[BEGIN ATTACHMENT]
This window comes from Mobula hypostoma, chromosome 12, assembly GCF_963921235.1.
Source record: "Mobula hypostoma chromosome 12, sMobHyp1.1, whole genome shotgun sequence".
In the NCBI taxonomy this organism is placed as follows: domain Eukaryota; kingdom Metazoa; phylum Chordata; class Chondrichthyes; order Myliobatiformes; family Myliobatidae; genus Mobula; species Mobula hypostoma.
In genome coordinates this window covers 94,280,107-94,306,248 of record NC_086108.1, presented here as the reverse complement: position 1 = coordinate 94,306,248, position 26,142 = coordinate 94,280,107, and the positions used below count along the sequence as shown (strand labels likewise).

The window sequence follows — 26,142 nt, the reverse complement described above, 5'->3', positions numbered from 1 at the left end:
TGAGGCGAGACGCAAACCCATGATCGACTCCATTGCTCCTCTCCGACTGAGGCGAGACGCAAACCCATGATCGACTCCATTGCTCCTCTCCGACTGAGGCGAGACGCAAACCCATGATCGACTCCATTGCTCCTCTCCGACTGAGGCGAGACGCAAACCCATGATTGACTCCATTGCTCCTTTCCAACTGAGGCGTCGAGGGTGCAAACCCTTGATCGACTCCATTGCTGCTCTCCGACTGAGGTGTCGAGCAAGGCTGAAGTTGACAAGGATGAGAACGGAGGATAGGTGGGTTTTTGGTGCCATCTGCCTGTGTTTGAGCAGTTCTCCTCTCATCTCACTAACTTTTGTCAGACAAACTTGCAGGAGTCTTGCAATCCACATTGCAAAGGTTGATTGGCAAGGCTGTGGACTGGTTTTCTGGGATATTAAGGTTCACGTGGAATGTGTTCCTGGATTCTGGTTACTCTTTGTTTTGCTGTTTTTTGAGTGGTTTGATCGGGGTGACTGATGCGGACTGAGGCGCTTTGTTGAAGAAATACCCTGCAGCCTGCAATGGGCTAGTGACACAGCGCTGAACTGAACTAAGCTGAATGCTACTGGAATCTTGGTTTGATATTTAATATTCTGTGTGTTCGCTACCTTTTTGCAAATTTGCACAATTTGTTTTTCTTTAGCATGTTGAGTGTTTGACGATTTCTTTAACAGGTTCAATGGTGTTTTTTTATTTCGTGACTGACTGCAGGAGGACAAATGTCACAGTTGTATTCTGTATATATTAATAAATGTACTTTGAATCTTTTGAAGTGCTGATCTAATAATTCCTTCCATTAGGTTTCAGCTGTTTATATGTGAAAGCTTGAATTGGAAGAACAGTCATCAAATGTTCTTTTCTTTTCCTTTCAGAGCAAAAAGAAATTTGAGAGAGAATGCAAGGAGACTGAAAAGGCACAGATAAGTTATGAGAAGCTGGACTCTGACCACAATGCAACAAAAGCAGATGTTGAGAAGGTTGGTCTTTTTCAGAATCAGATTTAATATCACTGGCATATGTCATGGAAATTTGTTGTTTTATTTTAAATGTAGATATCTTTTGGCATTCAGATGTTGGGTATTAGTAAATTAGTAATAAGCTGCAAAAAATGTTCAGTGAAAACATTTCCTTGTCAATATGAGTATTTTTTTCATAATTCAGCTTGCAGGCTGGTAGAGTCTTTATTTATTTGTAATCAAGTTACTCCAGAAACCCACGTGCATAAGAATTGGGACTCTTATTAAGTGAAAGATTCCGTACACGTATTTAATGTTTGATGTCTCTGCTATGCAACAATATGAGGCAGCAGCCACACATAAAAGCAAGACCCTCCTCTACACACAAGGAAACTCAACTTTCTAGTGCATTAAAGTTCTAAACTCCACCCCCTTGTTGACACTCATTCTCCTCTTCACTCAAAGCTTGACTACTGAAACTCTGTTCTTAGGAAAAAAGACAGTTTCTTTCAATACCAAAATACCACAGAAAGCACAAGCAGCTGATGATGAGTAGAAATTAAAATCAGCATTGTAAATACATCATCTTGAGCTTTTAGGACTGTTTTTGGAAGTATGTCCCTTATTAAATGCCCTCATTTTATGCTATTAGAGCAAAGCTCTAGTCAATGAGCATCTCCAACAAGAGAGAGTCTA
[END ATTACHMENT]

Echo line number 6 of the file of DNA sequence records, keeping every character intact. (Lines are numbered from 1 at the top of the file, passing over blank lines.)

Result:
TGAGGCGAGACGCAAACCCATGATCGACTCCATTGCTCCTCTCCGACTGAGGCGAGACGCAAACCCATGATCGACTCCATTGCTCCTCTCCGACTGAGGCGAGACGCAAACCCATGATCGACTCCATTGCTCCTCTCCGACTGAGGCGAGACGCAAACCCATGATTGACTCCATTGCTCCTTTCCAACTGAGGCGTCGAGGGTGCAAACCCTTGATCGACTCCATTGCTGCTCTCCGACTGAGGTGTCGAGCAAGGCTGAAGTTGACAAGGATGAGAACGGAGGATAGGTGGGTTTTTGGTGCCATCTGCCTGTGTTTGAGCAGTTCTCCTCTCATCTCACTAACTTTTGTCAGACAAACTTGCAGGAGTCTTGCAATCCACATTGCAAAGGTTGATTGGCAAGGCTGTGGACTGGTTTTCTGGGATATTAAGGTTCACGTGGAATGTGTTCCTGGATTCTGGTTACTCTTTGTTTTGCTGTTTTTTGAGTGGTTTGATCGGGGTGACTGATGCGGACTGAGGCGCTTTGTTGAAGAAATACCCTGCAGCCTGCAATGGGCTAGTGACACAGCGCTGAACTGAACTAAGCTGAATGCTACTGGAATCTTGGTTTGATATTTAATATTCTGTGTGTTCGCTACCTTTTTGCAAATTTGCACAATTTGTTTTTCTTTAGCATGTTGAGTGTTTGACGATTTCTTTAACAGGTTCAATGGTGTTTTTTTATTTCGTGACTGACTGCAGGAGGACAAATGTCACAGTTGTATTCTGTATATATTAATAAATGTACTTTGAATCTTTTGAAGTGCTGATCTAATAATTCCTTCCATTAGGTTTCAGCTGTTTATATGTGAAAGCTTGAATTGGAAGAACAGTCATCAAATGTTCTTTTCTTTTCCTTTCAGAGCAAAAAGAAATTTGAGAGAGAATGCAAGGAGACTGAAAAGGCACAGATAAGTTATGAGAAGCTGGACTCTGACCACAATGCAACAAAAGCAGATGTTGAGAAGGTTGGTCTTTTTCAGAATCAGATTTAATATCACTGGCATATGTCATGGAAATTTGTTGTTTTATTTTAAATGTAGATATCTTTTGGCATTCAGATGTTGGGTATTAGTAAATTAGTAATAAGCTGCAAAAAATGTTCAGTGAAAACATTTCCTTGTCAATATGAGTATTTTTTTCATAATTCAGCTTGCAGGCTGGTAGAGTCTTTATTTATTTGTAATCAAGTTACTCCAGAAACCCACGTGCATAAGAATTGGGACTCTTATTAAGTGAAAGATTCCGTACACGTATTTAATGTTTGATGTCTCTGCTATGCAACAATATGAGGCAGCAGCCACACATAAAAGCAAGACCCTCCTCTACACACAAGGAAACTCAACTTTCTAGTGCATTAAAGTTCTAAACTCCACCCCCTTGTTGACACTCATTCTCCTCTTCACTCAAAGCTTGACTACTGAAACTCTGTTCTTAGGAAAAAAGACAGTTTCTTTCAATACCAAAATACCACAGAAAGCACAAGCAGCTGATGATGAGTAGAAATTAAAATCAGCATTGTAAATACATCATCTTGAGCTTTTAGGACTGTTTTTGGAAGTATGTCCCTTATTAAATGCCCTCATTTTATGCTATTAGAGCAAAGCTCTAGTCAATGAGCATCTCCAACAAGAGAGAGTCTA